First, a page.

By Lauren Foliart
City News Reporter

When customers walk into Calfee Design, a Santa Cruz bike company, they don’t see row after row of sparkling new aluminum and carbon bicycles. Instead, they are met by freshly cultivated bamboo bikes.

James Weineerger, Calfee Design employee, explains.

“It was actually [founder] Craig Calfee’s black Labrador, Luna, who inspired the whole thing,” Weineerger said. “One day [Calfee] took a scrap of bamboo and decided to see what kind of damage the dog could do to it.

“But Luna couldn’t get even a notch in the stick of bamboo. So, [Calfee] decided, why not give it a shot as a frame-building material?”

Craig Calfee began manufacturing bamboo bikes as part of a mission to make the most durable bike frame possible. After surviving a bad bike accident in 1987, Calfee set his company, Calfee Design, in motion, hoping to produce a bike that could endure almost any collision.

Calfee Design creates street and mountain bikes made out of bamboo, both known for damping vibrations and having a high crash tolerance.

In addition, the bamboo frames release a minimal amount of carbon dioxide during their production, making them not only enjoyable to ride, but an eco-friendly alternative for bicyclists as well.

“While obviously there’s the ecological sensitivity, the fact that it’s a sustainable material, and now we’re using hemp fiber as part of the construction,” Weineerger said. “But it’s also very comfortable, a lot of the vibrations from the road are dampened because bamboo has little flexibility.”

Bamboo has become prevalent as an alternative resource for a range of industries in the past few years. From clothing to furniture, and now bicycles, bamboo has proven successful in many forms.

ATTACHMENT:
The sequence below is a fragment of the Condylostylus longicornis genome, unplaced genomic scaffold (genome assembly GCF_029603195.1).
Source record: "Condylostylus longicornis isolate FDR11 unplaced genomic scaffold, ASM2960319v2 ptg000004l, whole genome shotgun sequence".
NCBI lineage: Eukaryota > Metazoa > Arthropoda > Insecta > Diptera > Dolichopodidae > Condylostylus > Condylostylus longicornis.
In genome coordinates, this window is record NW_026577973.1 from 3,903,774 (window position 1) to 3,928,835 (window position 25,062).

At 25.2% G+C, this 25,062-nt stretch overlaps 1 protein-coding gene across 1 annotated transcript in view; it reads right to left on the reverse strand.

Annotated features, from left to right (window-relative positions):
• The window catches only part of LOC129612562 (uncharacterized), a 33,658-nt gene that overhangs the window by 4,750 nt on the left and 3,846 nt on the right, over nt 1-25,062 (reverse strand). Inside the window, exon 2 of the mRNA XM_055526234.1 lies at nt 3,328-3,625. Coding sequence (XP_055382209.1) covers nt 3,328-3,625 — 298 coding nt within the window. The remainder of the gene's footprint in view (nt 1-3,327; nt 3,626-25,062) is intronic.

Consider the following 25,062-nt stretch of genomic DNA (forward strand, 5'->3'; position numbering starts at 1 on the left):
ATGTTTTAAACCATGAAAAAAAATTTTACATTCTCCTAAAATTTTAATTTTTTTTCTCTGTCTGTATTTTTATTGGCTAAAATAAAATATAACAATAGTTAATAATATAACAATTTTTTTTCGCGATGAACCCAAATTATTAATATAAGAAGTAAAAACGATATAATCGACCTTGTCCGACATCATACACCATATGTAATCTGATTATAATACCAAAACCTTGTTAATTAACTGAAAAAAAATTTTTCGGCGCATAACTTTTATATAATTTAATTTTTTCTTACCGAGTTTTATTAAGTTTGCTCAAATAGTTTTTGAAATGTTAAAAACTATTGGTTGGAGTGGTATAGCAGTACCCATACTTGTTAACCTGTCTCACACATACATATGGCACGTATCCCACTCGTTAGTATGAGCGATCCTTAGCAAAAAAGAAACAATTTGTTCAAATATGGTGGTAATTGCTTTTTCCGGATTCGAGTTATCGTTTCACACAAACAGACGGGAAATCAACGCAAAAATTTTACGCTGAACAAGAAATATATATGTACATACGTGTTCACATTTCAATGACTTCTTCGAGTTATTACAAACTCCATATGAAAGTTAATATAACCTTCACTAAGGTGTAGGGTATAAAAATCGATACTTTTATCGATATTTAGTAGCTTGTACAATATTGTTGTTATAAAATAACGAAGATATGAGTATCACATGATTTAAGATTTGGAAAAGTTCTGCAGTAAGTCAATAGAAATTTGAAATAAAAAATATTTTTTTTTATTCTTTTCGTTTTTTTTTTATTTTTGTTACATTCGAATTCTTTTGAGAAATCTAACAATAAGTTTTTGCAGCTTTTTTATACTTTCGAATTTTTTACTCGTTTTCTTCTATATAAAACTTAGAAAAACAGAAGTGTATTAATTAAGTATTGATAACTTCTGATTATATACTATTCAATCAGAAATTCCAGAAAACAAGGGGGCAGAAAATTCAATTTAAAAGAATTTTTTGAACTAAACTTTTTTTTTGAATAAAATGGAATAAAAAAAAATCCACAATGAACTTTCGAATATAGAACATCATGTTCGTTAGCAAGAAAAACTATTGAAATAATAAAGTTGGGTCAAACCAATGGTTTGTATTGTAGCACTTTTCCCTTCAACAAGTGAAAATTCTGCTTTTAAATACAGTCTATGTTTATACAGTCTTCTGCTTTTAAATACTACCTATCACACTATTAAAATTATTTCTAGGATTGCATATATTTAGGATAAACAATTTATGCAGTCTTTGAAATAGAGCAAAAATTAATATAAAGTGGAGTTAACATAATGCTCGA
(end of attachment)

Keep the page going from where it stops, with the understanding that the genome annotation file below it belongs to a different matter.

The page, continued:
“[Bamboo] is a renewable resource with a speedy growth rate,” said Tommy Williams, an employee at Eco Goods, an alternative general store that uses organic and recycled materials in its products. “It’s really good at replenishing itself and the environment.”

However, the price of Calfee bamboo bikes deters many customers that would normally support the use of sustainable resources. Ranging from $2,600 to $3,200 the bikes are too expensive for many environmentally conscious bikers.

“The type of people that have that money are not necessarily the same kind of people that are very green-minded and who want to commute day to day on a bicycle,” said Ben Alexy, employee of Slough’s Bike Shoppe in San Jose. “Those type of people are usually looking for high-end, flashy things.”

Along with doing its part in helping the environment, Calfee Design began making efforts in Africa, teaching Ghanaians the skills to produce their own bamboo bikes.

“The goal is essentially to allow them the technology and teach them the techniques to build cargo bikes,” Weineerger said. “Most third-world countries just don’t have the same access to cars and a lot of their time is spent carrying materials and food, so providing them with that transportation is the goal.

In 2007, in light of the bamboo bikes’ success, Calfee Design posted an ad on its website asking for funding to travel to Ghana and pursue the proposed mission. The Earth Institute at Columbia University responded and sent Calfee to Africa.

Weineerger said, “So far, the frames that have been built [in Ghana] are good examples of the possibilities and success our company hopes to see.”